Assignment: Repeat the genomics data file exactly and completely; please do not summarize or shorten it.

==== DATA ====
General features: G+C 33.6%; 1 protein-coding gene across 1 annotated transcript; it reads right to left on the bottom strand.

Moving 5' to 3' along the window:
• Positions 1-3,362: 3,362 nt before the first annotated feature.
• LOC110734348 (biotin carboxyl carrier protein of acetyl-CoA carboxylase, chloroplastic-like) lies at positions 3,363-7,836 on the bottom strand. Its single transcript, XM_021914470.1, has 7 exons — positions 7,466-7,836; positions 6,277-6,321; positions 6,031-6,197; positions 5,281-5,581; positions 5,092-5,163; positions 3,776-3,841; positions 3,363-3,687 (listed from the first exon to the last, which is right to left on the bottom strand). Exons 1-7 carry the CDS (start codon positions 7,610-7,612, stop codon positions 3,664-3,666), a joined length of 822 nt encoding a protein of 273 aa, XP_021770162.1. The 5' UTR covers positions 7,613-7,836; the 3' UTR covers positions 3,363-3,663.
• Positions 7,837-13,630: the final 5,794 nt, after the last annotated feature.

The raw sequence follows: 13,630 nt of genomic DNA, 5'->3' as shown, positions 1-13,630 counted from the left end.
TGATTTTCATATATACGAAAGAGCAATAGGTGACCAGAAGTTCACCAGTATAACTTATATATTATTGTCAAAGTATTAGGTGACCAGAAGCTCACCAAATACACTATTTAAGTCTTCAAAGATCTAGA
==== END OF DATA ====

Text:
General features: G+C 33.6%; 1 protein-coding gene across 1 annotated transcript; it reads right to left on the bottom strand.

Moving 5' to 3' along the window:
• Positions 1-3,362: 3,362 nt before the first annotated feature.
• LOC110734348 (biotin carboxyl carrier protein of acetyl-CoA carboxylase, chloroplastic-like) lies at positions 3,363-7,836 on the bottom strand. Its single transcript, XM_021914470.1, has 7 exons — positions 7,466-7,836; positions 6,277-6,321; positions 6,031-6,197; positions 5,281-5,581; positions 5,092-5,163; positions 3,776-3,841; positions 3,363-3,687 (listed from the first exon to the last, which is right to left on the bottom strand). Exons 1-7 carry the CDS (start codon positions 7,610-7,612, stop codon positions 3,664-3,666), a joined length of 822 nt encoding a protein of 273 aa, XP_021770162.1. The 5' UTR covers positions 7,613-7,836; the 3' UTR covers positions 3,363-3,663.
• Positions 7,837-13,630: the final 5,794 nt, after the last annotated feature.

The raw sequence follows: 13,630 nt of genomic DNA, 5'->3' as shown, positions 1-13,630 counted from the left end.
TGATTTTCATATATACGAAAGAGCAATAGGTGACCAGAAGTTCACCAGTATAACTTATATATTATTGTCAAAGTATTAGGTGACCAGAAGCTCACCAAATACACTATTTAAGTCTTCAAAGATCTAGA